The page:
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The running back hunter

UB safety Tim Roberts brings his southern roots to Buffalo

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He sits with his fishing pole waiting on his big catch of the day. Out of the corner of his eye, he sees an alligator standing on the bank of the water. He closes in. And snatches the gator up.

He sits behind the defense, waiting on the ball to come his way. Out of the corner of his eye, he sees a running back coming around the tackles. He puts on his best Troy Polamalu impersonation and starts hunting. He pursues him around the edge until collision becomes inevitable. And then, he levels the hit on the running back.

He is Tim Roberts, a starting senior safety for the UB Bulls. He hails from Des Allemands, a small town in southeast Louisiana with a population of about 2,500 people. He was a standout three-sport athlete at Hahnville High School.

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By Jack Li / The Spectrum |

Senior safety Tim Roberts on the fi eld against FAU. Roberts is a Louisiana native who transferred to Buffalo two years ago after playing junior college football in California.


The small town product had a long journey to Buffalo but he’s leaned on his faith, family-values and country upbringing to help him keep moving forward.

“I was a very outside type of person, I was going outside in my bare feet going to catch lizards, frogs, country-living man,” Roberts said. “A bayou is one minute up the road, me and my guys go swimming in the bayou, go hunting, fishing, you name it, just an outdoor type of life.”

That bayou is where Roberts found the foot-long baby alligator he caught. Plenty of parents worry that their child will randomly try to bring home a kitten or puppy. For Roberts’ mom, Yvette, she came home to a gator inside.

“He had a frog the size of your head and that got out in the house,” Yvette said. “He had snakes, he had so many pets and he loved every one of his pets but that alligator is the one that had to go. Snakes I could deal with but that alligator got out and we searched and searched and I ended up saying ‘hey, he has to go.’”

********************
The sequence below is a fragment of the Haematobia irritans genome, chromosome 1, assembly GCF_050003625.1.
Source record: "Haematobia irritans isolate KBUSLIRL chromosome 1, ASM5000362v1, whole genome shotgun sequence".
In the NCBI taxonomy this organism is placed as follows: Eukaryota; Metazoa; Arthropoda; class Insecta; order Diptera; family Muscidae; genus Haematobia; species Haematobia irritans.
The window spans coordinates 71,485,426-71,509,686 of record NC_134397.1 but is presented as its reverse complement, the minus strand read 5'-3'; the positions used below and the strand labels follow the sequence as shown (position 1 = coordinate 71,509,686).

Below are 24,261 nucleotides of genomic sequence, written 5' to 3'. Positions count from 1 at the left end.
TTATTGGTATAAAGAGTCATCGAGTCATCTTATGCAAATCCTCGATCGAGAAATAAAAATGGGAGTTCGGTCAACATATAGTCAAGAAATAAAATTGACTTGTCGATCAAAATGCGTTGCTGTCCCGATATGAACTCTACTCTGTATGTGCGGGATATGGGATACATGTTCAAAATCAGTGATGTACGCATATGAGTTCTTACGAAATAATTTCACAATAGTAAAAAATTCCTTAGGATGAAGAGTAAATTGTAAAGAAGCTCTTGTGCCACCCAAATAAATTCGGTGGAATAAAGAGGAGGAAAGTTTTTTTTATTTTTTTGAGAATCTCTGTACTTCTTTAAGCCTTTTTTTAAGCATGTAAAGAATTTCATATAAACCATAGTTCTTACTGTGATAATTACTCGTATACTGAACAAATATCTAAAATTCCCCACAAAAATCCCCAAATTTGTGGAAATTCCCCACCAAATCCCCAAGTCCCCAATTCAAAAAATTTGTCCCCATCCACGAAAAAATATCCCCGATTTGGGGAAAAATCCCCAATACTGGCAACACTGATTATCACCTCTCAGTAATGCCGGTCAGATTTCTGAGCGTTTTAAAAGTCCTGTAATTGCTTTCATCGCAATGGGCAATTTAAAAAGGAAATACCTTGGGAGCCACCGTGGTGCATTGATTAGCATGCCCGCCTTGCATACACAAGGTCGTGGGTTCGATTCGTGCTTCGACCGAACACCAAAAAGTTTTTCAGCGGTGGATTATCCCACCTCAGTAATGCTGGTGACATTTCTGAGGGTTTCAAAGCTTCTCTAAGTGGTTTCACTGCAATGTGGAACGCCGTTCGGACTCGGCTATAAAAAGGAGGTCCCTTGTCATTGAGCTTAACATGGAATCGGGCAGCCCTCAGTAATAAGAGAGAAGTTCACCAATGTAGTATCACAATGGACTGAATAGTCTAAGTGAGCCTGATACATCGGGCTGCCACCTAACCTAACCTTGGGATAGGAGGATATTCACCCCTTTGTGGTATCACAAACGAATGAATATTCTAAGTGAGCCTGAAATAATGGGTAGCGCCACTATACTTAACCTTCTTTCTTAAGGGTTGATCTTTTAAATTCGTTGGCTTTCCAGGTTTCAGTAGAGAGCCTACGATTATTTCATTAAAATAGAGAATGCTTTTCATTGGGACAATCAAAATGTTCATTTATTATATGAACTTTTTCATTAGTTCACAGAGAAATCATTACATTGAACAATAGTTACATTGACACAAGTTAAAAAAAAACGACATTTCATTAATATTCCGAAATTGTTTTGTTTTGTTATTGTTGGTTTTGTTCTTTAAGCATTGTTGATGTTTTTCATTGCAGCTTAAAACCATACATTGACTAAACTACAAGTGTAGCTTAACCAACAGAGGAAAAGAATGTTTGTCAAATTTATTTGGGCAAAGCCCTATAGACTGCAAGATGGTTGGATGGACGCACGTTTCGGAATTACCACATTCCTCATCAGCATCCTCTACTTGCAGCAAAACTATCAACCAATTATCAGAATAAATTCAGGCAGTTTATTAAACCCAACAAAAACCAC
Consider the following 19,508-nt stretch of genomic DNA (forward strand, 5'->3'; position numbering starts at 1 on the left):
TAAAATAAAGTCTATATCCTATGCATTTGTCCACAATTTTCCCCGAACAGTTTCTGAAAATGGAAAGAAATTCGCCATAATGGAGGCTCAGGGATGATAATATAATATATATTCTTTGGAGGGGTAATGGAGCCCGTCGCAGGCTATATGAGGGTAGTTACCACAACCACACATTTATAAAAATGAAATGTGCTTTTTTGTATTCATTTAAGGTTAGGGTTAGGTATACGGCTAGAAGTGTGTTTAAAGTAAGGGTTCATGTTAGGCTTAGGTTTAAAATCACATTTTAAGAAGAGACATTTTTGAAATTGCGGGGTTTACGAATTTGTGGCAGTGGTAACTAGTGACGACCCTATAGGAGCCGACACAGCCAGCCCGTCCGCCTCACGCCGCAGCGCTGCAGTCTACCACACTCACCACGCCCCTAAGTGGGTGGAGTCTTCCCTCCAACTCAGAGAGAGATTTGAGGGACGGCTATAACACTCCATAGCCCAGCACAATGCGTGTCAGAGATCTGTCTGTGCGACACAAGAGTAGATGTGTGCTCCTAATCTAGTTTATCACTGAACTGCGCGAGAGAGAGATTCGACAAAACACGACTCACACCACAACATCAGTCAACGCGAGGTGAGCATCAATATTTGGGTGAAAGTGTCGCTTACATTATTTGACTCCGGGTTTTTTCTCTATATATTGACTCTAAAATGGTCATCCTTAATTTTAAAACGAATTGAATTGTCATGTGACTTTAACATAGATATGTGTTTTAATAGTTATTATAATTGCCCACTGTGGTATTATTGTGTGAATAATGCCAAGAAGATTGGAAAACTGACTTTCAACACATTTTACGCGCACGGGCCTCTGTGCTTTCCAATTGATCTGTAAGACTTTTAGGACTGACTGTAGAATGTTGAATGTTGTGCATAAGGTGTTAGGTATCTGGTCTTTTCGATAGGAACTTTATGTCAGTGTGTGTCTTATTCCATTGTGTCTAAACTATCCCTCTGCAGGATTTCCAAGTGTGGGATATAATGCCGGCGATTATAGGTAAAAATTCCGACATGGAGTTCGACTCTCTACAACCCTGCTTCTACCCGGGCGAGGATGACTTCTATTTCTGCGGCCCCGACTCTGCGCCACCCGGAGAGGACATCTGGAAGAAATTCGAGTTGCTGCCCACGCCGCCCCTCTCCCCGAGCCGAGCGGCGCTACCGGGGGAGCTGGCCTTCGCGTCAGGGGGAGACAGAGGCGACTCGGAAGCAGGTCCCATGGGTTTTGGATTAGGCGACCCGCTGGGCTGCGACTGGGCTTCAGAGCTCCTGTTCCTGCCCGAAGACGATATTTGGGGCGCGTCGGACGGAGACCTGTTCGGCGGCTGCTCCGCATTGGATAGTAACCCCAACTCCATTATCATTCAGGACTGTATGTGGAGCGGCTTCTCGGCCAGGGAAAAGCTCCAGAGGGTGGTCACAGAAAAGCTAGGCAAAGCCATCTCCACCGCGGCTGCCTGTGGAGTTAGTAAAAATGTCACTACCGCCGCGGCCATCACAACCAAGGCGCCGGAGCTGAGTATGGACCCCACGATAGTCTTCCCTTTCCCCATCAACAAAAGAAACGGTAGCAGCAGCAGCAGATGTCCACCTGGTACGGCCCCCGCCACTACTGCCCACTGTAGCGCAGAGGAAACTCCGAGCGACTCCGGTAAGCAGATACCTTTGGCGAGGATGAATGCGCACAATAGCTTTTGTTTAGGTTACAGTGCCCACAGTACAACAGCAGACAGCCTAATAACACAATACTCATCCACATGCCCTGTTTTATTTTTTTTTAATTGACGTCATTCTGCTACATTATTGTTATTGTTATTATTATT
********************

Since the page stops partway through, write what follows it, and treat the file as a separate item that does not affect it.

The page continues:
Roberts comes from a tight-knit family unit that includes his mother, father and two brothers. Paul, his father, said church and family dinners together brought them closer. Religion has always been a huge part of Roberts' life. His mother Yvette said Roberts took to church early and she never had to drag him there. God is intertwined with everything the family does.

“Everything I do now is for my family,” Roberts said. “Just going out there each and every day. I have a why, that’s my why, my family and my future family, I do it for them, my biggest motivation is them.”

Family is his driving force, but football is his passion. After being a star for Hahnville, Roberts didn’t receive any scholarship offers for Division I. He was forced to head to California where he played junior college football for Fullerton College.

Yvette said Roberts was disappointed and frustrated at first, but she also saw it motivated him. Roberts' willingness to go after his goal of playing Division I football impressed Bulls head coach Lance Leipold. Leipold said that was big factor in what led to his recruitment.

“He was a young man that was physical, could run and hit,” said Bulls head coach Lance Leipold. “A young man from just outside of New Orleans, going all the way to Fullerton, California to come to Buffalo. Football was definitely something that he was passionate about, it’s important to him, as well as getting his degree so we knew we had ourselves a special young man.”

But Yvette was hesitant when Roberts first said the Bulls coaches were coming to visit him. All through high school, she made sure Roberts placed a high value on academics.

“Academics was first and foremost,” Yvette said. “I would have yanked him off the team if his grades had fallen but he made sure that they didn't.”

Roberts valued academics and was on honor roll all four years at Hahnville. Between his experience in junior college football and growing up in a small town, Roberts knows how important his education is for life after football.

“My momma motivated me to get Bs and As and I really hold myself to nothing less,” Roberts said. “I know what I can do, I mean, I’m not the smartest kid in the world but I always apply myself. I always did the work, always did the extra work, always stayed up studying and just like football I'm trying to get more intelligent on the field by studying and applying myself each and every day.”

The UB coaches flew to Louisiana to speak with Yvette and Roberts and assured them that his academics would be valued. Yvette said she was still hesitant but after praying on it with Tim and the rest of the family, she decided “he needed to follow his heart.”

Roberts' goal is to play in the NFL, but he knows he needs a backup plan. He doesn’t want to squander all the work he’s done to be here at Buffalo and he knows that his degree will open doors.

“I grew up with so many people that are nothing now basically just walking the streets and doing nothing with their life and this is the opportunity of a lifetime and I’m gonna put my foot forward and keep going till I can't go no more," Roberts said.

Daniel Petruccelli is the Co-Senior sports editor and can be reached atdaniel.petruccelli@ubspectrum.com

 


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